The Politics of Creationism Examined from a New Atheist Perspective

We live in an age of unprecedented scientific progress that is fuelling major advances in technology and disciplines such as medicine. Yet many people remain incredulous of the complex, naturalistic world these advances reveal and instead cling to traditional religious beliefs that tend to be incompatible with and hostile towards a scientifically literate world view.

Nowhere is this situation more evident than in the evolution vs creationism debate, where despite being one of the most substantiated theories in the history of science and the central, unifying feature of biology, the theory of evolution continues to be the subject of unremitting and irrational attacks from Christian creationists who oppose it on religious grounds.

Besides the theory of evolution, creationists reject any scientific theory or discipline that conflicts with a literalistic interpretation of Genesis. For example, they refute the Big Bang theory describing how the universe began approximately 13.7 billion years ago, and the geologic principle that the structure and composition of the earth is the product of naturalistic processes taking place on a time-scale measured in millions and billions of years.

This antipathy towards theologically incompatible scientific subjects tends to manifest itself as interference in the educational system, where depending on the type of school and the country involved, it can take many forms. For example, many American private religious schools teach creation science rather than evolution and the Big Bang theory. In American state schools, creationists attempted to:

"I will be teaching everything but Chapter 14
(Evolution) because I don't wanna start a riot here in
class." I can't learn Evolution in Science class!!

These attempts ultimately failed; however, that fact has not prevented the continued denigration of evolution and the undermining of its status by for example, calling it controversial or “only a theory”. These incessant attacks and various forms of low level attrition are having a detrimental effect on the teaching of evolution in America, where even with the courts and law on their side, many teachers are still apprehensive about mentioning it.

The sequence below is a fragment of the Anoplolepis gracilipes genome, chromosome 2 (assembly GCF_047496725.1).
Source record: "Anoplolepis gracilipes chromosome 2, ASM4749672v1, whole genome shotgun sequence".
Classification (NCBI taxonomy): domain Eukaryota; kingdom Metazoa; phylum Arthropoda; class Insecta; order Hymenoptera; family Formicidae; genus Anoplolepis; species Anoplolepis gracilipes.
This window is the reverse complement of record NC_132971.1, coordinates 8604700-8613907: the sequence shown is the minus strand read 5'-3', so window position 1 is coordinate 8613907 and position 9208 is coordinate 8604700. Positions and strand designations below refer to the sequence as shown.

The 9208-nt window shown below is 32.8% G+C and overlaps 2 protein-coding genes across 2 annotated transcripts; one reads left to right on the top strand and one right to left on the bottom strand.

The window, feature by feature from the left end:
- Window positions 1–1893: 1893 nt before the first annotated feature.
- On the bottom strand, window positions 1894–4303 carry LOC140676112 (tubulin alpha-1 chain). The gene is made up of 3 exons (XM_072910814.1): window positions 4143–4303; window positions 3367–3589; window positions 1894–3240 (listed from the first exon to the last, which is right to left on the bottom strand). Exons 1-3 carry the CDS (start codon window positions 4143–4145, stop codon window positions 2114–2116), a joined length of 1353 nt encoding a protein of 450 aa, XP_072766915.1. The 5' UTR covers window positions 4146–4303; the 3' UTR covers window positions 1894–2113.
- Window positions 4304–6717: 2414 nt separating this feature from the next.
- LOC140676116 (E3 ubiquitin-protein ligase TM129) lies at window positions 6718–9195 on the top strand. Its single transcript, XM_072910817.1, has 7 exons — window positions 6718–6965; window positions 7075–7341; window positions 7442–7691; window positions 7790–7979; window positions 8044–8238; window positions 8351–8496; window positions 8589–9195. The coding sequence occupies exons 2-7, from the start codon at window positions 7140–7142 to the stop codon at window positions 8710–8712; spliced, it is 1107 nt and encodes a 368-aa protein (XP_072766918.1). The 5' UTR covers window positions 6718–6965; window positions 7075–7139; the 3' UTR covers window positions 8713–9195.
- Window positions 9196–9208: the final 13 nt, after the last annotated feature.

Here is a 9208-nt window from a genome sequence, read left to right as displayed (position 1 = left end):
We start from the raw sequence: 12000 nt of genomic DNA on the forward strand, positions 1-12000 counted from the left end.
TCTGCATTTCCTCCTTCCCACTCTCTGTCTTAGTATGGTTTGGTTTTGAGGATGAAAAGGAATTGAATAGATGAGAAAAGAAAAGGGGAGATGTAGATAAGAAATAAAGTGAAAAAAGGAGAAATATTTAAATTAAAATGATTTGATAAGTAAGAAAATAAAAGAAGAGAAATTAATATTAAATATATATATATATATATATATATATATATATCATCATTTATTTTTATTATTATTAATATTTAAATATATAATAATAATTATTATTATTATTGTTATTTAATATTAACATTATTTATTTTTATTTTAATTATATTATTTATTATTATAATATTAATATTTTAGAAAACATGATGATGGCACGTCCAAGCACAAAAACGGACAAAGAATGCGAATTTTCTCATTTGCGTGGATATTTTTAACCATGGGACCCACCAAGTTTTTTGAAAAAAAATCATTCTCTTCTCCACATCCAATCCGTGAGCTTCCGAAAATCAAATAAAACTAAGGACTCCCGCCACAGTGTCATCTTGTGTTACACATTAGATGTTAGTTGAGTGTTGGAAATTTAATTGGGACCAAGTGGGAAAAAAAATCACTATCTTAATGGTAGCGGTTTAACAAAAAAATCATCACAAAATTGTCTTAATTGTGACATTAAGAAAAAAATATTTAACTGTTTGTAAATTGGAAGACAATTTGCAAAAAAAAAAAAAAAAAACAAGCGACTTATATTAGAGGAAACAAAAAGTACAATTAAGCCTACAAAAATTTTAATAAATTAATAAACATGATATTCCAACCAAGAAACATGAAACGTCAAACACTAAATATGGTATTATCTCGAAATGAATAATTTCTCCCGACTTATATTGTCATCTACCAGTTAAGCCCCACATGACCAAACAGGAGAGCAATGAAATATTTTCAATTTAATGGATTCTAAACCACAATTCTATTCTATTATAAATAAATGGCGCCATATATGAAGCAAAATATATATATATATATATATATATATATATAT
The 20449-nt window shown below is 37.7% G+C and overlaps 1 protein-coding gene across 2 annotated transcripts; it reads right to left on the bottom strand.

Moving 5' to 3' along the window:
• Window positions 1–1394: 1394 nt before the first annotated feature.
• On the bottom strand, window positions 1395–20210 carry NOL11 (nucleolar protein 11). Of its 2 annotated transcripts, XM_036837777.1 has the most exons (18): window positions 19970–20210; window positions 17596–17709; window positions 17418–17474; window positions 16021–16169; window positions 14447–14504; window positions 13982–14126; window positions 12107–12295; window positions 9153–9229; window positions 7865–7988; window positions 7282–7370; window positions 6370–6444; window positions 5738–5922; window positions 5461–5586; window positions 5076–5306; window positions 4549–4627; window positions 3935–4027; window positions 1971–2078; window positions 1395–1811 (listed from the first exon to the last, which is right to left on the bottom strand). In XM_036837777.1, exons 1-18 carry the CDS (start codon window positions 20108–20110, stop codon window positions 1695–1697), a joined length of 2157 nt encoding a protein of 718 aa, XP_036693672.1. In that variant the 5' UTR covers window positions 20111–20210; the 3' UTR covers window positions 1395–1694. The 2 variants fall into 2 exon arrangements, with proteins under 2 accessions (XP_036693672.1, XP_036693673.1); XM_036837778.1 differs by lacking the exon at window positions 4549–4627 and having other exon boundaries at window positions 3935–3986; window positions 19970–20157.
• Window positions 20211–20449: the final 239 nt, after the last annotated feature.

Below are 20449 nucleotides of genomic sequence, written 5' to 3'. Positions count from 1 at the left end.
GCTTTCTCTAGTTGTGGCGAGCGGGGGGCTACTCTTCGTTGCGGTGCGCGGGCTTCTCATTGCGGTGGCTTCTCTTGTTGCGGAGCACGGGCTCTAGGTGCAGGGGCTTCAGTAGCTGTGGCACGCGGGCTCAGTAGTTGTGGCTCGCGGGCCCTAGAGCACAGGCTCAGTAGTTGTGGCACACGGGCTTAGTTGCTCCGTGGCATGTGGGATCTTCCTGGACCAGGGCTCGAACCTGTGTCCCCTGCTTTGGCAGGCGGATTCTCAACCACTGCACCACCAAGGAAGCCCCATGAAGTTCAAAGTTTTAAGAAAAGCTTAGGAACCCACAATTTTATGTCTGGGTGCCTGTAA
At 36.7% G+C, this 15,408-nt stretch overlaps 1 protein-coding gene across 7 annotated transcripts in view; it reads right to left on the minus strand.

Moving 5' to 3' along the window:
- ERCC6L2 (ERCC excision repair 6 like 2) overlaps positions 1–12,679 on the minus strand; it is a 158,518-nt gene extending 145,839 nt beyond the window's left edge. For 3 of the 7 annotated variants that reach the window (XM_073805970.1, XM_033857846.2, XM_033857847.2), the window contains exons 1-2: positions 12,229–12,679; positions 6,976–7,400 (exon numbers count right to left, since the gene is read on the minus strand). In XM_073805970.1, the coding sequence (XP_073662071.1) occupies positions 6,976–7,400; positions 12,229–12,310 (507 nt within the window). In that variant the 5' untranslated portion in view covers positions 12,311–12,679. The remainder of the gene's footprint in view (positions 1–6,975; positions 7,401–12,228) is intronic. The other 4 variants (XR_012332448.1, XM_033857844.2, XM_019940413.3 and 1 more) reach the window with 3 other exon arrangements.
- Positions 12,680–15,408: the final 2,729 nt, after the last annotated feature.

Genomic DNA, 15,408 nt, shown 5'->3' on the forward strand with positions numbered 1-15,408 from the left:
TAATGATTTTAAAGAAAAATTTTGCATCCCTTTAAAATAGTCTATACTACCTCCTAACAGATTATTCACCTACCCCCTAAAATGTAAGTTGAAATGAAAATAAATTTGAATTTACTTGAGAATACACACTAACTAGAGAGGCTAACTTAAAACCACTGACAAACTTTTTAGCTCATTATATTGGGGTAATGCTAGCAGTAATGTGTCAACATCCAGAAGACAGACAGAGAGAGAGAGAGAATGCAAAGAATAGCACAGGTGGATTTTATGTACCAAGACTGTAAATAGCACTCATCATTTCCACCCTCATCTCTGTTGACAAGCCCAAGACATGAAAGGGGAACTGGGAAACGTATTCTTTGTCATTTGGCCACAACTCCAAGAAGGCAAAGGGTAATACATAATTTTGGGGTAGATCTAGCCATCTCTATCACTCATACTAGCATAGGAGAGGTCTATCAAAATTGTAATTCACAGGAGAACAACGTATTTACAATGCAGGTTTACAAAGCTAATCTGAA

Many moderate religious denominations, such as the Catholic Church, accept the theory of evolution and the reality of an ancient universe, and also oppose creationism on theological grounds, classifying it as heresy. Here then, they find a small area of common ground with atheists such as Richard Dawkins who in 2002 teamed up with the then Bishop of Oxford, Richard Harries to warn the government about creationism in British schools. This example demonstrates that it is possible for individuals or groups with differing religious beliefs or lack of them to work together in opposing creationism. This is the politically expedient and religiously neutral stance taken by the successful American anti-creationist organisation, the NCSE (Its counterpart in the UK is the BSCE), where in a highly religious country such as America, any association with atheism would be a clear disadvantage.

However, there is a growing perception that these religiously neutral attempts to combat the threat of creationism are being undermined by an increasingly vocal and outspoken group of atheists, such as Richard Dawkins, who are seen as being both very critical of religion and uncompromising in their attitude towards it. It is claimed that their anti-religious rhetoric is creating damaging divisions within the anti-creationist movement and also antagonising the fundamentalists, thereby making them less receptive to compromise or change, whilst reinforcing what is seen as a damaging association between evolution and atheism. See the section on New Atheism (link) for more information on the new atheist movement.

They are not only criticised by religious moderates who accept evolution, but also by other atheists who take a more accommodating view of religion - See Accommodationism. This is resulting in a growing rift between the two groups - see Accommodationism vs New Atheism (link).